For Danielle Klapper, a blank canvas and plastic cups filled with thin paint could be the makings of an art therapy session for a client who struggles to let go of control. Danielle would give a directive – pour the paint on the canvas – and then help the client process what they experienced. What was it like to not have control as the paint flowed around the canvas? What could be controlled in this situation?
Danielle is an art therapist with The Village Family Service Center. Her office at The Village’s Moorhead location features the traditional couch and chairs of any counseling office, as well as shelves lined with fine art and craft supplies.
Art is a brain-based activity, Danielle says. Coupling it with talk therapy ties both sides of the brain together, connects the cognitive and emotional, and taps into the nervous system through motor and sensory means.
“I enjoy that you don’t always have to talk to process something,” Danielle says. “You can make connections that you don’t always make when not integrating the two sides of the brain.”
There’s no such thing as a typical session, she says, and not everyone who walks through her door will do art therapy. But integrating art directives into her therapy sessions can help clients open up and begin to process difficult emotions. Art therapy also allows Danielle to gather a lot of information quickly. For example, by asking a child to draw all the members of her family doing an activity, she gets to know more about them and their situation.
Danielle studied art education and psychology as an undergraduate student in upstate New York. “Through student teaching, I realized I really gravitated toward the kids other people labeled as ‘bad kids,’ but really they just needed someone to listen, because they’d been through so much in their lives,” she says.
That led her to pursue a master’s degree in Creative Arts Therapy at Nazareth College in Rochester, New York.
Art therapy often is not what people expect. “Everyone always thinks you have to be good at art or creative,” she says. “It’s about the process and what you experience during it, not what you’re actually doing or making.”
Danielle might suggest clients draw a “monster” in their life. She guides them to think through its size, shape, color, and texture. This allows a fear or concern to be externalized and fleshed out. Sometimes they turn the monsters into puppets.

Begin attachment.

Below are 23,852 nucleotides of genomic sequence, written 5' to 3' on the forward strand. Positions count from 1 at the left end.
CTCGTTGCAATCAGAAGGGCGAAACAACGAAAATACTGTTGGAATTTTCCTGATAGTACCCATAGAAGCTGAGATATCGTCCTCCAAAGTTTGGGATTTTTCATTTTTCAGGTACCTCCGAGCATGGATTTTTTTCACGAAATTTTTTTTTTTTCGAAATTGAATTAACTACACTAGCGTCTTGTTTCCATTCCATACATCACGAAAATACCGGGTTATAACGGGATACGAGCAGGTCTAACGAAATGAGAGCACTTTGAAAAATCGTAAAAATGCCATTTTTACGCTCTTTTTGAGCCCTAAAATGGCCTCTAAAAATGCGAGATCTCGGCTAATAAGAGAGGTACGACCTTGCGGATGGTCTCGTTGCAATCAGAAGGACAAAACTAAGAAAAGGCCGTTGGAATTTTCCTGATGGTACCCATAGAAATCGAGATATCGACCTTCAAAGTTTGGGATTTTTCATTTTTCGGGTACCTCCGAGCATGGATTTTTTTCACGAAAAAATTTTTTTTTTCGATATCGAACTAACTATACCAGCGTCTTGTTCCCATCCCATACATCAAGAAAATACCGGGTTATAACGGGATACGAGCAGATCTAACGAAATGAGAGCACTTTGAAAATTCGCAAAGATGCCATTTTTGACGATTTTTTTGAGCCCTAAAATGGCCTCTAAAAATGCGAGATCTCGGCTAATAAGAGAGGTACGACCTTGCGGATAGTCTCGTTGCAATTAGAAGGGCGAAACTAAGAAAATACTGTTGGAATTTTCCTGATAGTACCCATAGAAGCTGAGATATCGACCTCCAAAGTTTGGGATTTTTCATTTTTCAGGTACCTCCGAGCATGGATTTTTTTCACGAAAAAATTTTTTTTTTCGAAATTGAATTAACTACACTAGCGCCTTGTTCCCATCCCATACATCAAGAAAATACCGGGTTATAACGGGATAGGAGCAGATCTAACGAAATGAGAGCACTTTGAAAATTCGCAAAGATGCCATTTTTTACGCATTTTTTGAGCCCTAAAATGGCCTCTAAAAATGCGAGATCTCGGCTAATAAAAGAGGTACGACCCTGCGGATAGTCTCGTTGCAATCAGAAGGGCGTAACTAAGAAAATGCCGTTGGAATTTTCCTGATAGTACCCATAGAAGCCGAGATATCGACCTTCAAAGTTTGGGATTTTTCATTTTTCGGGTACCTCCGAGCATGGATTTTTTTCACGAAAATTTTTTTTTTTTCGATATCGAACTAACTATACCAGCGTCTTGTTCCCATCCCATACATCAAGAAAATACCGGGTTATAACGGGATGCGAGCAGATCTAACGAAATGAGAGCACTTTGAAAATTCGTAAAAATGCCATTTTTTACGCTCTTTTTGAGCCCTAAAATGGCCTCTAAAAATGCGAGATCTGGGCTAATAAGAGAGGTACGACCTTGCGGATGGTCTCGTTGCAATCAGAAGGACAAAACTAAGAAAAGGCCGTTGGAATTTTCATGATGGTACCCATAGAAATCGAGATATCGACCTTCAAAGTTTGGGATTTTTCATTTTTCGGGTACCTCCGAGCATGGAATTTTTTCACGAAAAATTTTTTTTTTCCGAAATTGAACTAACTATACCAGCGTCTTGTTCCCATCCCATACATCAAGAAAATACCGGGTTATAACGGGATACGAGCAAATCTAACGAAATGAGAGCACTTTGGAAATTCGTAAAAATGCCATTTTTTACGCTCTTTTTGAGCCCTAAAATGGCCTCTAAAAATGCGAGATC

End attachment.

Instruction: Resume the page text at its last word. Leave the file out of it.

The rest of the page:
The art directives Danielle chooses depend on the client’s needs. She weighs the nature of the material – Is it fluid or rigid? Symbolic or abstract? – and what it evokes. She uses both traditional art mediums, like paints or pastels, and craftier items, like pipe cleaners, coffee filters, popsicle sticks, and paper mache.
Clients might make a collage, tearing photos out of the discarded books Danielle collects, or they could create a deck of cards, each one featuring a different coping skill.
Danielle distinguishes between the deep, integrated process of art therapy, always done under the guidance of a trained therapist, and “art as therapy.” People can find a lot of therapeutic value in doing art on their own, she says, but they wouldn’t have the support of a therapist to help them process their thoughts and emotions. Examples of art as therapy could include scribbling on a sheet of paper to release anger or using coloring books to ground oneself.
Everyone can benefit from art therapy, Danielle says, especially those who are open to the idea and who wouldn’t automatically be drawn to art. For example, kids are naturally exploratory, artistic, and playful, while that might not be the default for teens and adults. She notes it’s not as effective in crisis situations, where a client’s safety is the primary concern.
“There needs to be a degree of openness and understanding,” she says. “Art directives can be used in so many different ways. … People are in awe of the possibilities.”
To schedule an appointment with Danielle, call 701-451-4811 or request an appointment online.